Tasted in Sicily: Caruso & Minini

A Tank in Caruso & Minini's Cellars

A Tank in Caruso & Minini’s Cellars

Caruso & Minini have their cellars in Marsala but work inland, with more than a hundred hectares of vineyards about 20 km from the coast, between Marsala and Salemi, in a hilly area that was quite beautiful until a Dutch (if I remember right) outfit appeared with papers saying the Government had authorized them to set up a wind farm, and that Caruso & Minini’s vineyards were the perfect location: They could either authorize construction or have their land confiscated. So after a talk with his lawyer Stefano Caruso authorized, and now the pylons are there, with turbines that whoosh as they turn, sending profits, he says, God-Knows-Where.

Yes, that’s progress in Italy.

Truth be told, while the wind pylons are a serious eyesore, they don’t impact the wines, a selection of which we tasted with Stefano in the their tasting room in Marsala. I was especially impressed by their Perricone, an indigenous varietal I found quite interesting.

Caruso & Minini Terra di Giumara Grecanico 2011
Grecanico is the last varietal they harvest, at the end of the September. Lively brassy gold with brilliant greenish golden brassy reflections. The bouquet is fresh, with lively floral accents supported by some citrus and heather, and slight herbal notes, also some sage and minerality, and hints (just hints) of sweaty blonde. On the palate it’s medium bodied, with bright sage laced minerality supported by lively lemony acidity and tannins from grape that have a slight gunflint burr, and flow into a clean rather mineral finish with lasting bitterness. Quite fresh, bracing even, and will work nicely with seafood pasta dishes, and also white meats, and has the acidity necessary to stand up to fried fish. Expect it to go quickly.
2 stars

Caruso & Minini's Vineyards

Caruso & Minini’s Vineyards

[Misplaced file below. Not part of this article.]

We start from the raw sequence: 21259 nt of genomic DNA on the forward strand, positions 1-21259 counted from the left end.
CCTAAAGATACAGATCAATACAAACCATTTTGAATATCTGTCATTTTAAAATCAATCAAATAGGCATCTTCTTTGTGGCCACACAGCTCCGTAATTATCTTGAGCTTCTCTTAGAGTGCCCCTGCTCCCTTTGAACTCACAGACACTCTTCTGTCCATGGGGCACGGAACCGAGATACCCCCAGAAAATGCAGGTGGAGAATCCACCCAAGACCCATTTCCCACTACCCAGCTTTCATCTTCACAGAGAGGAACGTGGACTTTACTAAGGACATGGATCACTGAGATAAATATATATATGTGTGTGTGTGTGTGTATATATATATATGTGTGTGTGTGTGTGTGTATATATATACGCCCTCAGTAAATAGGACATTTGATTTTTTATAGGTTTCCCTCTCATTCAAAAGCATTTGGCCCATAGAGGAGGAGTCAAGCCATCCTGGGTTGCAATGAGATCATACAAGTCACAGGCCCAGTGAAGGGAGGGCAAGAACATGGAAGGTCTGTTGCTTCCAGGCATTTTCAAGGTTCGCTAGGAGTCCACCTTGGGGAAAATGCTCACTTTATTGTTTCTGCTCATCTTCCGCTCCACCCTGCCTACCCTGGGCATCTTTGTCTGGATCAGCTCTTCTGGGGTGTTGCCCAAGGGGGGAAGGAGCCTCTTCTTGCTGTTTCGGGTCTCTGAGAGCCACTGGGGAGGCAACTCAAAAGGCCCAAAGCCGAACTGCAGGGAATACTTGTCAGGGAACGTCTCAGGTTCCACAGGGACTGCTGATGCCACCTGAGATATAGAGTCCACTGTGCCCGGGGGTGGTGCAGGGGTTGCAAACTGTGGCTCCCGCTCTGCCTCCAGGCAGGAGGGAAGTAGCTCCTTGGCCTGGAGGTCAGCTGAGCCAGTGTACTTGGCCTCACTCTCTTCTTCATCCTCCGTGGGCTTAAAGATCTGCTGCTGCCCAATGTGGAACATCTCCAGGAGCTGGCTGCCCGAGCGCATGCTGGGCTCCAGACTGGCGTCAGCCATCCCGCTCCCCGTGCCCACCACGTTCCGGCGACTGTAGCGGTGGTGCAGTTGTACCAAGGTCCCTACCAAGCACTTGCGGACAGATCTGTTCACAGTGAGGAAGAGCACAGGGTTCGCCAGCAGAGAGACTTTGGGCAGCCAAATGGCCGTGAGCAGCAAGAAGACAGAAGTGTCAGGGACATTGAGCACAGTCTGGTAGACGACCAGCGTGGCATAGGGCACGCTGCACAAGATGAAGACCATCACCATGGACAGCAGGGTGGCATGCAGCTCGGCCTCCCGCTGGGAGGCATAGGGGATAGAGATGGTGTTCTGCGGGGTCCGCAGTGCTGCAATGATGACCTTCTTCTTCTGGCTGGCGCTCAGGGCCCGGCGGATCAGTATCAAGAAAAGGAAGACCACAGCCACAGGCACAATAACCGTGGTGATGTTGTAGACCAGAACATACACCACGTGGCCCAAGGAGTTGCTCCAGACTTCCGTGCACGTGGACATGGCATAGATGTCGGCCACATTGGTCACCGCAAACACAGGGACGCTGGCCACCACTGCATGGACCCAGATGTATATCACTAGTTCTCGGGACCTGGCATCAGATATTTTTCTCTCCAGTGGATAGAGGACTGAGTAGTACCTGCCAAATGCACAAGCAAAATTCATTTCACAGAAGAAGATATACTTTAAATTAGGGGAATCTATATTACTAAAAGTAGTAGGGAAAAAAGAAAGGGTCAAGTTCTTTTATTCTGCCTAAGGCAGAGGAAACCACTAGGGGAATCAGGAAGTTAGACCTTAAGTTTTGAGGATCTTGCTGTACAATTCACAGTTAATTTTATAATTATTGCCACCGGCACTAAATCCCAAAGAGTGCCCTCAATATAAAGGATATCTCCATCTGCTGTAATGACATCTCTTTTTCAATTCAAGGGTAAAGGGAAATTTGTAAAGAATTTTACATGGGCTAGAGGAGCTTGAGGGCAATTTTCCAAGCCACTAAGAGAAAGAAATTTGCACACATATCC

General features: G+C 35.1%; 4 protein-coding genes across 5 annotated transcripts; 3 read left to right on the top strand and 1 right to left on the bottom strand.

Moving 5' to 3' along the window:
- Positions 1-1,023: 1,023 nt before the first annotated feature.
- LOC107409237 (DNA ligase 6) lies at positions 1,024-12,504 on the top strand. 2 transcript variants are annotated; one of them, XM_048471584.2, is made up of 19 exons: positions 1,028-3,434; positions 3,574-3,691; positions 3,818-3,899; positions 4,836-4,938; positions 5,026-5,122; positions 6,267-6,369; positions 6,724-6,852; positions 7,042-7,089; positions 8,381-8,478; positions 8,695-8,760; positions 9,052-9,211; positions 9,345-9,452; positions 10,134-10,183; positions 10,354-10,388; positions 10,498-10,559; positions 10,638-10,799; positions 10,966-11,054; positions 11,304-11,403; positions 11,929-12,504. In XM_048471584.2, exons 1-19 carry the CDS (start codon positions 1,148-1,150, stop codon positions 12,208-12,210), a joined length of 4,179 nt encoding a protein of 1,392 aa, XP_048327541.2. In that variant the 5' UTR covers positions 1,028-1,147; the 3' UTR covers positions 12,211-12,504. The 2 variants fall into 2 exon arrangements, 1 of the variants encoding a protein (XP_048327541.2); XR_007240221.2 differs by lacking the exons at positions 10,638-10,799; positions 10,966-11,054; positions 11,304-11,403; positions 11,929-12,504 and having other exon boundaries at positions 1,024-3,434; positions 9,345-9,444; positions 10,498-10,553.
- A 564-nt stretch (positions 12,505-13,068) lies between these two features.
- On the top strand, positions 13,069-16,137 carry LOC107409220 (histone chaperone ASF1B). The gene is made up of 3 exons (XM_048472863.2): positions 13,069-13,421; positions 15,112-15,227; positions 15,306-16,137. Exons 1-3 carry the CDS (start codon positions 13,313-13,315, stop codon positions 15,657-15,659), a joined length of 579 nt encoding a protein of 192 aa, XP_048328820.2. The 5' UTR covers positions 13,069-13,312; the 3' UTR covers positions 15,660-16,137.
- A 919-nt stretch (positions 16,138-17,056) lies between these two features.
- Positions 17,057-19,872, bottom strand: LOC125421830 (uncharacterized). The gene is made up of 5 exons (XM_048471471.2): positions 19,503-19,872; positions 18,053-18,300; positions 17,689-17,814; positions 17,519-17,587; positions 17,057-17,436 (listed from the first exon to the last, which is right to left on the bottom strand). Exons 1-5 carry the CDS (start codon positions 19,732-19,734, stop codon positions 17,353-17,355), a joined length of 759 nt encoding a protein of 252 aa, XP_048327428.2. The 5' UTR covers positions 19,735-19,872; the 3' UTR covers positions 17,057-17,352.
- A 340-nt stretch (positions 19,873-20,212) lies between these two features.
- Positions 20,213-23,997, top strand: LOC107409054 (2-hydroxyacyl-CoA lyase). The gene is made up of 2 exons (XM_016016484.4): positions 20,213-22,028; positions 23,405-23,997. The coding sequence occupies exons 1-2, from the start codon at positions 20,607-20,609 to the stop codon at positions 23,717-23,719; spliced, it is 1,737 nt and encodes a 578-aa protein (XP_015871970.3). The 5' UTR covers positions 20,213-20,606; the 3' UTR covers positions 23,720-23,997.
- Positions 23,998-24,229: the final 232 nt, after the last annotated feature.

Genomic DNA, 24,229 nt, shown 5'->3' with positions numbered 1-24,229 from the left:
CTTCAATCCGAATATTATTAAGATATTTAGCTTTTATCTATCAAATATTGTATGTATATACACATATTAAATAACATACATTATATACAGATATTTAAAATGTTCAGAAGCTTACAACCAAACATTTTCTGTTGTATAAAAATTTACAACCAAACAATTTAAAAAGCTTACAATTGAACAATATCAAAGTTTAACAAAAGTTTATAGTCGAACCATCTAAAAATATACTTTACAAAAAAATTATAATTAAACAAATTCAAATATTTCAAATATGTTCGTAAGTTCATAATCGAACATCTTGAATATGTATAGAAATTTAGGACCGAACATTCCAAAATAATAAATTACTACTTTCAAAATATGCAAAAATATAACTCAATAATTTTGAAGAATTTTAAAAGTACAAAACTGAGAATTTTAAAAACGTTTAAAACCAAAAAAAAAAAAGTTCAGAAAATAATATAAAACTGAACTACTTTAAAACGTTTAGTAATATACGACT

Caruso & Minini Terra di Giumara Inzolia 2011

Brassy white with brilliant brassy reflections. The bouquet is fairly rich, with floral accents mingled with honeysuckle and some minerality, also slight underlying acidity; Stefano says that he finds pineapple and thinking about it, as he opens it’s there.. Deft. On the palate it’s bright, with lively citric minerality and some gunflint bitterness that flow into a clean rather bitter finish. Lively and zesty, a pleasant rather powerful wine that will work well with grilled or roasted flavorful fish. More powerful than the Grecanico, and more intense. It’s more of a food wine, and more demanding.
2 stars

Caruso & Minini Timpune Grillo 2011
Brilliant brass gold with gold reflections and some yellow in the rim. The bouquet is intense, with powerful mineral laced citrus supported by some honeysuckle and a fair amount of heather with some underlying sage and slight oxidative elements. Pleasant with quite a bit going on. On the palate it’s bright, with lively lemony pineapple fruit supported by mineral laced citric acidity with a fairly pronounced gunflint underpinning, and considerable warmth that flow into a long sour lemon-pineapple finish. Nice complexity and power, and will drink well with foods, from vegetable soups though fairly hearty fish. By comparison with the first two it is more powerful, and will also age more, 5 years at least
2 stars

Caruso & Minini Terra di Giumara Nero D’Avola 2010

Deep black cherry ruby with brilliant cherry reflections. The bouquet is fresh, with jammy blackberry and cassis fruit supported by slight menthol that confers freshness and pleasant spice. On the palate it’s fresh and smooth on the outset, with lively cherry and forest berry fruit supported by warm berry fruit acidity and by tannins that start smooth and settle into lasting warmth with some savory accents. The finish is a bit too warm to make it a good candidate for sipping  — it becomes rather aggressive — but it will work well with grilled meats, especially more flavorful cut such as lamb chops.
2 stars

Caruso & Minini Sachìa Perricone 2009

Deep pyrope ruby with violet at the rim. The bouquet is quite intense, with woodsy herbs, tarragon and rosemary, mingled with gunpowder and minerality and menthol as it opens, with underlying berry fruit as well. A lot going on and interesting to sniff because it changes as it evolves in the glass. On the palate it’s bright, with lively sour cherry fruit supported by licorice root and spice, and by bright slightly graphite laced acidity, and by tannins that are bright, though not huge, and fairly mineral, and flow into a fairly long graphite shaving laced berry fruit finish with mineral acid underpinning and again the herbs from the nose. It’s brash and lithe, and not the least bit retiring, a wine that you will either like or not. No middle ground, but if you like it you’ll want a second bottle, and drink it with — in Sicily — tuna steaks, or zesty grilled meats. A fellow taster suggests medium rare duck.